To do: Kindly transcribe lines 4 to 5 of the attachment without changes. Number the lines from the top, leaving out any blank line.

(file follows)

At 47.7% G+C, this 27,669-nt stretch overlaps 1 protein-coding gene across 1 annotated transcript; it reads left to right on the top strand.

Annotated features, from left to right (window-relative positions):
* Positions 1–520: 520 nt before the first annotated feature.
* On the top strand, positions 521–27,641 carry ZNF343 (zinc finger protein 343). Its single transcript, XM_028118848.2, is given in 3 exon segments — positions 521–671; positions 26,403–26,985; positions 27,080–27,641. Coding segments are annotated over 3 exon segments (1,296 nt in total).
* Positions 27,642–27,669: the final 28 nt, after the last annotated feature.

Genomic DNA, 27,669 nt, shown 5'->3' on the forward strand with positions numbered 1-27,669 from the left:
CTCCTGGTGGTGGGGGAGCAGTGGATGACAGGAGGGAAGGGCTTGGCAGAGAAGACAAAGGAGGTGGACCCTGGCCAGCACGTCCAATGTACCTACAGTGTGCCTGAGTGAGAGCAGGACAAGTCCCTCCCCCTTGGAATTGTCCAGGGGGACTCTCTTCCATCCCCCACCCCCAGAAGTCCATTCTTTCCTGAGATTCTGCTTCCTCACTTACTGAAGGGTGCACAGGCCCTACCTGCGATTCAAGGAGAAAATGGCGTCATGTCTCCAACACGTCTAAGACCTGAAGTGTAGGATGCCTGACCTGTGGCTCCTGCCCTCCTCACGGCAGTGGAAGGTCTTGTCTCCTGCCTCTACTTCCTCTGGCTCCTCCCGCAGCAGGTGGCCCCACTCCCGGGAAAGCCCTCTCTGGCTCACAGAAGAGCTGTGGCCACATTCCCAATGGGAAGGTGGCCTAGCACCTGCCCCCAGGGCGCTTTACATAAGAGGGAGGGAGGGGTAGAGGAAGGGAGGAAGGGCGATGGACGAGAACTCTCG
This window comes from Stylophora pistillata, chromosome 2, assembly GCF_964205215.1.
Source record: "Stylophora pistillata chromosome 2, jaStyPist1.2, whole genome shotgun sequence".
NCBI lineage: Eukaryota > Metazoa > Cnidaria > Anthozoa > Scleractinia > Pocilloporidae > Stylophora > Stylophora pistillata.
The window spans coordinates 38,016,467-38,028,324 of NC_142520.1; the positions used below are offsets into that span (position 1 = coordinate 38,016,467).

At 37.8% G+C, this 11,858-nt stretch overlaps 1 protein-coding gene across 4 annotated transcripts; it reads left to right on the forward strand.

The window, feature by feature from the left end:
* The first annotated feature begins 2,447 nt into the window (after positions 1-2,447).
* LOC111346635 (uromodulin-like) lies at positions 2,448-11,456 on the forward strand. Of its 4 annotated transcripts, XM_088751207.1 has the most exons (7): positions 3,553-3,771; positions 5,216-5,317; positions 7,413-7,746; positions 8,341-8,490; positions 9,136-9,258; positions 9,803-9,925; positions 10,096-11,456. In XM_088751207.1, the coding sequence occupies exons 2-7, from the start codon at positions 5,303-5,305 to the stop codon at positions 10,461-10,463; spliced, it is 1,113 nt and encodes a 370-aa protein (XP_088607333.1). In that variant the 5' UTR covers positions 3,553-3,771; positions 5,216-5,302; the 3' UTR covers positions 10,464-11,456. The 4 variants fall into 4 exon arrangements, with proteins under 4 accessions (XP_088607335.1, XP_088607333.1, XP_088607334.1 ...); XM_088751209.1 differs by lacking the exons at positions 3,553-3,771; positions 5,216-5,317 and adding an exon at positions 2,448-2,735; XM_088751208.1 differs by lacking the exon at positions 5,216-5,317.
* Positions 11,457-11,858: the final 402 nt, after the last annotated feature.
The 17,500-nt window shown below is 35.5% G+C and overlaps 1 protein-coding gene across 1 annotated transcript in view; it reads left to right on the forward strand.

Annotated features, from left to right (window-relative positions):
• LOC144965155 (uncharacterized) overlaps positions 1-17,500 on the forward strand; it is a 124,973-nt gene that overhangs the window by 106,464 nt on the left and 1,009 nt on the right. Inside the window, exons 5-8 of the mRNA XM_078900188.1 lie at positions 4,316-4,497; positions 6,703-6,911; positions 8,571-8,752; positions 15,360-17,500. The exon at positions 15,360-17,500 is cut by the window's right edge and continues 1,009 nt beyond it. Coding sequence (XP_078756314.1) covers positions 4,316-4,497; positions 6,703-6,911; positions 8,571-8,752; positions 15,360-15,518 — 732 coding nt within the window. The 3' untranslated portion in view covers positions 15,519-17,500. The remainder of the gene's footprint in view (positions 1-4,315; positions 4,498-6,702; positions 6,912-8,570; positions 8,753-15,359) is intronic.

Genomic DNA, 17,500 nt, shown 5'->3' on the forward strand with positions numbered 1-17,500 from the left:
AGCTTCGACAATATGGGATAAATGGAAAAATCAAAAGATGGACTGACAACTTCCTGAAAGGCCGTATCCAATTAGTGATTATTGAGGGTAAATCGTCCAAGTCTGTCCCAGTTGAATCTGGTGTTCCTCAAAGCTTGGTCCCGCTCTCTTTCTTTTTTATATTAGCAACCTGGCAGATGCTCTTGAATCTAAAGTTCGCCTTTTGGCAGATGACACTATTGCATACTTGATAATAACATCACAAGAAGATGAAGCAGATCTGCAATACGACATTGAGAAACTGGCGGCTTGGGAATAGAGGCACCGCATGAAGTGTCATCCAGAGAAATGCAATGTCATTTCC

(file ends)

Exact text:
* On the top strand, positions 521–27,641 carry ZNF343 (zinc finger protein 343). Its single transcript, XM_028118848.2, is given in 3 exon segments — positions 521–671; positions 26,403–26,985; positions 27,080–27,641. Coding segments are annotated over 3 exon segments (1,296 nt in total).
* Positions 27,642–27,669: the final 28 nt, after the last annotated feature.